Raid on Archangel, 6-7 July 1701

The battle of Archangel was a minor naval battle during the Great Northern War (1700-1719). In 1701 Archangel was Russia’s only port, and a key Swedish target in any fighting. An attempt had been made to seize the port over the winter of 1700-1701, but had failed.

In June 1701 a naval expedition was sent to raid Archangel. It was a small expedition, containing only seven ships. The fleet, commanded by Commodore Lewe, left Gothenburg on 7 June to sail north around the coast of Norway to Archangel, arriving after a journey of a month.

On the evening of 6 July 1701 the three smallest ships in the fleet (the Falk of six guns, the Töfva-lite of four guns and the Mjöhund of six guns) were sent up the North Dvina River towards Archangel. The fleet was flying Dutch and English flags in an attempt to disguise their hostile intentions, and were piloted by Russian prisoners.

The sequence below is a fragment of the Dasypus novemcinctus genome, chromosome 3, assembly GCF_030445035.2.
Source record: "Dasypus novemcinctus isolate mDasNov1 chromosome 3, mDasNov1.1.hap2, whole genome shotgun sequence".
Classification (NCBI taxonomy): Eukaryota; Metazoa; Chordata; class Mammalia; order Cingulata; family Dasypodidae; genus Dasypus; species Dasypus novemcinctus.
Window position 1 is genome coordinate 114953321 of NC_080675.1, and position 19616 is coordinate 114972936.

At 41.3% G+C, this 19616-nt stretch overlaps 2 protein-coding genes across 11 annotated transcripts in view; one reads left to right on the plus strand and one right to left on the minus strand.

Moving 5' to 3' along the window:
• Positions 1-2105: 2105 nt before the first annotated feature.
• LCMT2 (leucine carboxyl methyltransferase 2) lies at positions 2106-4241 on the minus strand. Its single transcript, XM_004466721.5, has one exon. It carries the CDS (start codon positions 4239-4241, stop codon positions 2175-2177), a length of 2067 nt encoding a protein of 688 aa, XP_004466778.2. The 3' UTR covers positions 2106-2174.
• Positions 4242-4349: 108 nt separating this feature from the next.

As the three ships passed close to a Russian fort near the mouth of the river the Russian pilots ran the ships aground. Two boat loads of Russian soldiers were sent out to attack the Swedish raiders, although the low Swedish casualties (one officer killed and two men wounded) would suggest that the Russians were not able to approach too closely. The Mjöhund and the Falk had to be abandoned, and the Swedes withdrew in the Töfva-lite.

The five-strong Swedish fleet remained in the White Sea for another two weeks, before departing on 21 July, reaching Gothenburg on 25 August, having achieved very little.

How to cite this article: Rickard, J (30 July 2007), Raid on Archangel, 6-7 July 1701, http://www.historyofwar.org/articles/battles_archangel.html

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